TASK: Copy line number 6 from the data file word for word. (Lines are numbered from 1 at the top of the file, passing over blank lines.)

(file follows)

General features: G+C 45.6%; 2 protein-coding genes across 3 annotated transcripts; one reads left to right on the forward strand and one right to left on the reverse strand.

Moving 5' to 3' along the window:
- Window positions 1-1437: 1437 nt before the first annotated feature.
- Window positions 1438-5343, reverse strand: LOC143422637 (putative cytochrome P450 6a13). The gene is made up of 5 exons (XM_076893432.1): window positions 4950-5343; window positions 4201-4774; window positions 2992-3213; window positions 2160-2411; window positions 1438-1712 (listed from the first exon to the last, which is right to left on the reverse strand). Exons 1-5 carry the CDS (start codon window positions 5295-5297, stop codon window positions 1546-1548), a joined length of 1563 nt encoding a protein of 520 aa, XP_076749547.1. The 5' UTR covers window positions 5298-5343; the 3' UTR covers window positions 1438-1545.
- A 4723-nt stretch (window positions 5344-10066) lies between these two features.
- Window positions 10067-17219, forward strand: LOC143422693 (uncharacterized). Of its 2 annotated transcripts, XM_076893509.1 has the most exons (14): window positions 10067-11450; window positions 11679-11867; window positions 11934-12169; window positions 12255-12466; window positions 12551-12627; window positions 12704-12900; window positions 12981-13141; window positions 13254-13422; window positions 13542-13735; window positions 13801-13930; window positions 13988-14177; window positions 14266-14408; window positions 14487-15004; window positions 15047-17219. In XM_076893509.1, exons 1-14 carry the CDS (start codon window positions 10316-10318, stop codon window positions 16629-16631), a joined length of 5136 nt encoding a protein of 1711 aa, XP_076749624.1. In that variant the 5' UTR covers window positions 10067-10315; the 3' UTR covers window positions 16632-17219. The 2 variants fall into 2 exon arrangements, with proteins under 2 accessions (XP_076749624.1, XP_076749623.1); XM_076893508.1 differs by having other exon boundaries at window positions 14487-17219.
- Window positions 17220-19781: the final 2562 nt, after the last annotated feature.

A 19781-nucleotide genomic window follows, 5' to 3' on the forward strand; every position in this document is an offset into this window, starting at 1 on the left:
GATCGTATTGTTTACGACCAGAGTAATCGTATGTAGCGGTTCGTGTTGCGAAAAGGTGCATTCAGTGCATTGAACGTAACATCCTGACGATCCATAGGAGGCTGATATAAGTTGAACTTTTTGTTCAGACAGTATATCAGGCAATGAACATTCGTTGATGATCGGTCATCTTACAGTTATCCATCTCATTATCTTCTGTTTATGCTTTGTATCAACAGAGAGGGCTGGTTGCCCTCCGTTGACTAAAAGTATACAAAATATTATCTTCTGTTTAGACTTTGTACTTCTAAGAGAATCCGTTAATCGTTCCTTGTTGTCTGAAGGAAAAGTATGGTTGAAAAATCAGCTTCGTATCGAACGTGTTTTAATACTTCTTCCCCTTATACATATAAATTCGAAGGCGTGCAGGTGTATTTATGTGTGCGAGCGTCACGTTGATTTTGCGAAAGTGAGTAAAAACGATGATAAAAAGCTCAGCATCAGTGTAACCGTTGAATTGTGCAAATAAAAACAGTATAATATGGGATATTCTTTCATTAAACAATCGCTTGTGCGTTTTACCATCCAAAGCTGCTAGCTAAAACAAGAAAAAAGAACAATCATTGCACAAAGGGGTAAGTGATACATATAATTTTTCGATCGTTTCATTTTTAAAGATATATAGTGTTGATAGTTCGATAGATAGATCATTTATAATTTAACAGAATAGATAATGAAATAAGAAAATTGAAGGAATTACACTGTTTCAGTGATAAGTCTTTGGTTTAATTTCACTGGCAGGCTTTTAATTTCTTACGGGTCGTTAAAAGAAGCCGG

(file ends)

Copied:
- Window positions 10067-17219, forward strand: LOC143422693 (uncharacterized). Of its 2 annotated transcripts, XM_076893509.1 has the most exons (14): window positions 10067-11450; window positions 11679-11867; window positions 11934-12169; window positions 12255-12466; window positions 12551-12627; window positions 12704-12900; window positions 12981-13141; window positions 13254-13422; window positions 13542-13735; window positions 13801-13930; window positions 13988-14177; window positions 14266-14408; window positions 14487-15004; window positions 15047-17219. In XM_076893509.1, exons 1-14 carry the CDS (start codon window positions 10316-10318, stop codon window positions 16629-16631), a joined length of 5136 nt encoding a protein of 1711 aa, XP_076749624.1. In that variant the 5' UTR covers window positions 10067-10315; the 3' UTR covers window positions 16632-17219. The 2 variants fall into 2 exon arrangements, with proteins under 2 accessions (XP_076749624.1, XP_076749623.1); XM_076893508.1 differs by having other exon boundaries at window positions 14487-17219.